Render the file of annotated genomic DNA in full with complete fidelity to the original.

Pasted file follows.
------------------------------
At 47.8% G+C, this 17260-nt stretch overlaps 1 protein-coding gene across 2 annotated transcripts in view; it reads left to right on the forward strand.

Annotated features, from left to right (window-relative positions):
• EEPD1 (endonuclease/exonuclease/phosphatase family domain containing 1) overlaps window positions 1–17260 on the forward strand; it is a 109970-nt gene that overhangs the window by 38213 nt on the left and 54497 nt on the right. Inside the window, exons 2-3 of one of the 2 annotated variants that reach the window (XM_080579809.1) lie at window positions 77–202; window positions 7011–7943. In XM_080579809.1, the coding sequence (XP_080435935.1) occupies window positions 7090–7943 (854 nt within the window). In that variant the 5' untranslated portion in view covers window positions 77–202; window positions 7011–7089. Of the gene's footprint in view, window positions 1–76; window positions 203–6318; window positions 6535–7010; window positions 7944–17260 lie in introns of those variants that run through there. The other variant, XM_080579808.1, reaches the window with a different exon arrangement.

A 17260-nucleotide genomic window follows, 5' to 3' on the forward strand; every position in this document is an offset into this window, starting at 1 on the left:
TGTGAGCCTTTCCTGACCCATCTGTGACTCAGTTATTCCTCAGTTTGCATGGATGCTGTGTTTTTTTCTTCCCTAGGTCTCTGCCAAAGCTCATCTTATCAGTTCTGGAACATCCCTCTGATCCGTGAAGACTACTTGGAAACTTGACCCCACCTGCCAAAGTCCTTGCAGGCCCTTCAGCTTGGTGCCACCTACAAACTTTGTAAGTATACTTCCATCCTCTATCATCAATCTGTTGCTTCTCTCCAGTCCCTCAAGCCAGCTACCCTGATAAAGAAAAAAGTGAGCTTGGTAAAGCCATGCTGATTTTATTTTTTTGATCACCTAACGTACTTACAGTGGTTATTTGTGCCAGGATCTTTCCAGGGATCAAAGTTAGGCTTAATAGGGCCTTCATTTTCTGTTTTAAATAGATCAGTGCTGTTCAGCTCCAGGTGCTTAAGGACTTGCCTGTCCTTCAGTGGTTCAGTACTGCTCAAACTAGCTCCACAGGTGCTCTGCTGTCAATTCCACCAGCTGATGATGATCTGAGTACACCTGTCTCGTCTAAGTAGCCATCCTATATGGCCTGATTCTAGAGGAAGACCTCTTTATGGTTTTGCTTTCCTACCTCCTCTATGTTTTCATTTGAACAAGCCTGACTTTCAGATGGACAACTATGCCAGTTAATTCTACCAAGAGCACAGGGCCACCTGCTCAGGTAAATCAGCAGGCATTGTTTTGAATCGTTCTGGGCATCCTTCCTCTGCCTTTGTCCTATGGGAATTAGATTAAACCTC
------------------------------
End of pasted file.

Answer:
At 47.8% G+C, this 17260-nt stretch overlaps 1 protein-coding gene across 2 annotated transcripts in view; it reads left to right on the forward strand.

Annotated features, from left to right (window-relative positions):
• EEPD1 (endonuclease/exonuclease/phosphatase family domain containing 1) overlaps window positions 1–17260 on the forward strand; it is a 109970-nt gene that overhangs the window by 38213 nt on the left and 54497 nt on the right. Inside the window, exons 2-3 of one of the 2 annotated variants that reach the window (XM_080579809.1) lie at window positions 77–202; window positions 7011–7943. In XM_080579809.1, the coding sequence (XP_080435935.1) occupies window positions 7090–7943 (854 nt within the window). In that variant the 5' untranslated portion in view covers window positions 77–202; window positions 7011–7089. Of the gene's footprint in view, window positions 1–76; window positions 203–6318; window positions 6535–7010; window positions 7944–17260 lie in introns of those variants that run through there. The other variant, XM_080579808.1, reaches the window with a different exon arrangement.

A 17260-nucleotide genomic window follows, 5' to 3' on the forward strand; every position in this document is an offset into this window, starting at 1 on the left:
TGTGAGCCTTTCCTGACCCATCTGTGACTCAGTTATTCCTCAGTTTGCATGGATGCTGTGTTTTTTTCTTCCCTAGGTCTCTGCCAAAGCTCATCTTATCAGTTCTGGAACATCCCTCTGATCCGTGAAGACTACTTGGAAACTTGACCCCACCTGCCAAAGTCCTTGCAGGCCCTTCAGCTTGGTGCCACCTACAAACTTTGTAAGTATACTTCCATCCTCTATCATCAATCTGTTGCTTCTCTCCAGTCCCTCAAGCCAGCTACCCTGATAAAGAAAAAAGTGAGCTTGGTAAAGCCATGCTGATTTTATTTTTTTGATCACCTAACGTACTTACAGTGGTTATTTGTGCCAGGATCTTTCCAGGGATCAAAGTTAGGCTTAATAGGGCCTTCATTTTCTGTTTTAAATAGATCAGTGCTGTTCAGCTCCAGGTGCTTAAGGACTTGCCTGTCCTTCAGTGGTTCAGTACTGCTCAAACTAGCTCCACAGGTGCTCTGCTGTCAATTCCACCAGCTGATGATGATCTGAGTACACCTGTCTCGTCTAAGTAGCCATCCTATATGGCCTGATTCTAGAGGAAGACCTCTTTATGGTTTTGCTTTCCTACCTCCTCTATGTTTTCATTTGAACAAGCCTGACTTTCAGATGGACAACTATGCCAGTTAATTCTACCAAGAGCACAGGGCCACCTGCTCAGGTAAATCAGCAGGCATTGTTTTGAATCGTTCTGGGCATCCTTCCTCTGCCTTTGTCCTATGGGAATTAGATTAAACCTC